Sheriff's Deputy Rodriguez, an officer from the Los Angeles County Sheriff's Department, guards an intersection outside the Twin Towers Correctional Facility in Los Angeles.
Gov. Jerry Brown has signed a bill into California law that prohibits the LAPD and other local law enforcement agencies from detaining people for deportation if they are arrested for a minor crime and otherwise eligible to be released from custody.
AB4 by Assemblyman Tom Ammiano, D-San Francisco, was one of eight immigration-related measures Brown signed on Saturday. The governor also approved a bill allowing lawyers to be admitted to the California bar even if they're living in the U.S. illegally.
“While Washington waffles on immigration, California’s forging ahead," Brown said in a statement. “I’m not waiting.”
Ammiano's legislation - also known as the "Trust Act" - creates a statewide standard for how local agencies comply with the federal Secure Communities program, which requires law enforcement to check the immigration status of anyone who is arrested.
The governor vetoed a similar measure last year because it did not let officials detain those convicted of crimes such as child abuse and drug trafficking, exemptions that were removed from this year's version.
Other immigration related bills that the governor signed:
- AB 35 by Assemblymember Roger Hernández (D-West Covina) – Provides that immigration consultants, attorneys, notaries public, and organizations accredited by the United States Board of Immigration Appeals are the only individuals authorized to charge a fee for providing services associated with filing an application under the U.S. Department of Homeland Security's deferred action program.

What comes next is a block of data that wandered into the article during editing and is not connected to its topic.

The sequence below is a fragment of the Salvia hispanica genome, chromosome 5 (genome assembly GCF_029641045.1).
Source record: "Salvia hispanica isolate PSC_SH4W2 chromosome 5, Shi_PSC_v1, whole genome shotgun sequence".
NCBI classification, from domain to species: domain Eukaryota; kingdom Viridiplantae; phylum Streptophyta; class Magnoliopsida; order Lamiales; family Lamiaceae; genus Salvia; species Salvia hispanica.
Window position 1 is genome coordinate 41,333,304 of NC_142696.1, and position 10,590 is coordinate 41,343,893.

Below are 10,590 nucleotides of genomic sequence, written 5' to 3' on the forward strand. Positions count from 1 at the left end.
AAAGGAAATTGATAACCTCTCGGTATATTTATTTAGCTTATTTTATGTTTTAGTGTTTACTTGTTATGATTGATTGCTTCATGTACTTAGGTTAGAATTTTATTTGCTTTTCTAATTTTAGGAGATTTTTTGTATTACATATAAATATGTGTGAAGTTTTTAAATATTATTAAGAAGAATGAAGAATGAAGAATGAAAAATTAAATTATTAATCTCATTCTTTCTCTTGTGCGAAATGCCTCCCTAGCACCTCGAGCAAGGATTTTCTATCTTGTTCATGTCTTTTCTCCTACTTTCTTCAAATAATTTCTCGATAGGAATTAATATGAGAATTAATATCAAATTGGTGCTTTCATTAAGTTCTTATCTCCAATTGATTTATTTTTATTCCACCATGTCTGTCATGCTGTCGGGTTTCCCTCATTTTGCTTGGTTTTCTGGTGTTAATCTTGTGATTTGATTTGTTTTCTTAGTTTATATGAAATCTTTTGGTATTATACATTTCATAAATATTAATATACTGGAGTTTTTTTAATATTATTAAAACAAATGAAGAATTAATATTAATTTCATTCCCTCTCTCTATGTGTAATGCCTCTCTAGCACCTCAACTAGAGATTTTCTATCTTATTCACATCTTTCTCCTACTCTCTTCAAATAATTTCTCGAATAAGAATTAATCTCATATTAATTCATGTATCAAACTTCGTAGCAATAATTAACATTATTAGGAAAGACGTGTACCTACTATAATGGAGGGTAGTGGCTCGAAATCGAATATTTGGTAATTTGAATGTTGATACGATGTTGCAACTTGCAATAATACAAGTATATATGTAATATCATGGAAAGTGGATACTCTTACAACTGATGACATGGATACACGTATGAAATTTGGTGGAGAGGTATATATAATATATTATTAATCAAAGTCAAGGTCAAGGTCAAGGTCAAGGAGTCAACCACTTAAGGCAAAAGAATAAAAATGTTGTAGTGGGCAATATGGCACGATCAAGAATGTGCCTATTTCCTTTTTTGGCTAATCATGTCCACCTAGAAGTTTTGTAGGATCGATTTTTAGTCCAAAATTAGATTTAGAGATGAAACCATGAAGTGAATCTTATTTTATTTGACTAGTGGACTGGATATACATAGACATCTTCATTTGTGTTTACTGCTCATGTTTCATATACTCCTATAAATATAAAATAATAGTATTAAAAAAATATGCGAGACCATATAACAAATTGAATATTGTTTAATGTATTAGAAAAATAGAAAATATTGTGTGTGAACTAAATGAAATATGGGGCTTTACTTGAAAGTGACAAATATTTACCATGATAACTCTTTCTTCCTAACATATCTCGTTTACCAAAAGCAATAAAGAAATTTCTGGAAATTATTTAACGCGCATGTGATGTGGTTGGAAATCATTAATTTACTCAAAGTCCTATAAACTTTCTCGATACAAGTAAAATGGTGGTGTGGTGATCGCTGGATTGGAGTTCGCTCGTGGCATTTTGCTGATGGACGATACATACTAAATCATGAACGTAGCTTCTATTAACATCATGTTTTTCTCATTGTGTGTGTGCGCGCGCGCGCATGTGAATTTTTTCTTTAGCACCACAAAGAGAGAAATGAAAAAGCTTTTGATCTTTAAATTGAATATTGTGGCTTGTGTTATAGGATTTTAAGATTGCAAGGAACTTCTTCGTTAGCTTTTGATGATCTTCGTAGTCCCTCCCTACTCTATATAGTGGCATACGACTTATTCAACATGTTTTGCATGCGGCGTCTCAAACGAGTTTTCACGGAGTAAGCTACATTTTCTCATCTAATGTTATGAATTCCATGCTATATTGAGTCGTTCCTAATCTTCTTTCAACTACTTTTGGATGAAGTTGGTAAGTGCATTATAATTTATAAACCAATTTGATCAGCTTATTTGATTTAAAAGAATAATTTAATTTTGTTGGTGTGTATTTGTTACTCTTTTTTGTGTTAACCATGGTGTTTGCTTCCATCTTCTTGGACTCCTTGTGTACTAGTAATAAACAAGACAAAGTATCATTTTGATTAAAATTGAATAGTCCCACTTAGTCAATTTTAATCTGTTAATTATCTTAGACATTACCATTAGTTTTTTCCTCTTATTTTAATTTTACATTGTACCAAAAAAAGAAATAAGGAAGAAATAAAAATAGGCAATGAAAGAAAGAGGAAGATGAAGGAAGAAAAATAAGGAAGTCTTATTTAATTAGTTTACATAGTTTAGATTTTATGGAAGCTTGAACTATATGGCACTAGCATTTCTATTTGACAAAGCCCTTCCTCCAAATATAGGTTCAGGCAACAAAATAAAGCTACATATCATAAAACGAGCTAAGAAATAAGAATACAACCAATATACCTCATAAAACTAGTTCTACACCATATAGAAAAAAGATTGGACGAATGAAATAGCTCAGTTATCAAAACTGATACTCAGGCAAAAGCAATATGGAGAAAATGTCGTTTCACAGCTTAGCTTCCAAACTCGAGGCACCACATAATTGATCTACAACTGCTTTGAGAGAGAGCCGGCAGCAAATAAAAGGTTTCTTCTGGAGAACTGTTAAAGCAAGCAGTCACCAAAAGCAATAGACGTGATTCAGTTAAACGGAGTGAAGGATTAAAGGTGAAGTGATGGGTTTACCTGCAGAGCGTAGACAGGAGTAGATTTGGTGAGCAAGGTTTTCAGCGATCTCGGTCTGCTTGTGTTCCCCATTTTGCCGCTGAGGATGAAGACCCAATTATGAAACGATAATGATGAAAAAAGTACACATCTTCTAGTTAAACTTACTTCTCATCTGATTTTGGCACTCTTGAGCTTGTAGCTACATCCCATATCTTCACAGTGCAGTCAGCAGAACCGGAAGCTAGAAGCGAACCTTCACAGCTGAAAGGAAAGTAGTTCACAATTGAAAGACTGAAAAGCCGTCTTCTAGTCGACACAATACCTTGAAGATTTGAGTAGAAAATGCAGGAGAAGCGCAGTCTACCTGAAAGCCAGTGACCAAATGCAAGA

- AB 524 by Assemblymember Kevin Mullin (D-South San Francisco) – Provides that a threat to report the immigration status or suspected immigration status of an individual or the individual's family may induce fear sufficient to constitute extortion.
- AB 1024 by Assemblymember Lorena Gonzalez (D-San Diego) – Allows applicants, who are not lawfully present in the United States, to be admitted as an attorney at law.
- AB 1159 by Assemblymember Lorena Gonzalez (D-San Diego) – Imposes various restrictions and obligations on persons who offer services related to comprehensive immigration reform.
- SB 141 by Senator Lou Correa (D-Santa Ana) – Requires that the California Community Colleges and the California State University, and requests that the University of California, exempt a United States citizen who resides in a foreign country, and is in their first year as a matriculated student, from nonresident tuition if the student demonstrates financial need, has a parent or guardian who was deported or voluntarily departed from the U. S., lived in California immediately before moving abroad, and attended a secondary school in California for at least three years.
- SB 150 by Senator Ricardo Lara (D-Bell Gardens) – Authorizes a community college district to exempt pupils attending community colleges as a special part-time student from paying nonresident tuition.
- SB 666 by Senator Steinberg (D-Sacramento) – Provides for a suspension or revocation of an employer's business license for retaliation against employees and others on the basis of citizenship and immigration status, and establishes a civil penalty up to $10,000 per violation.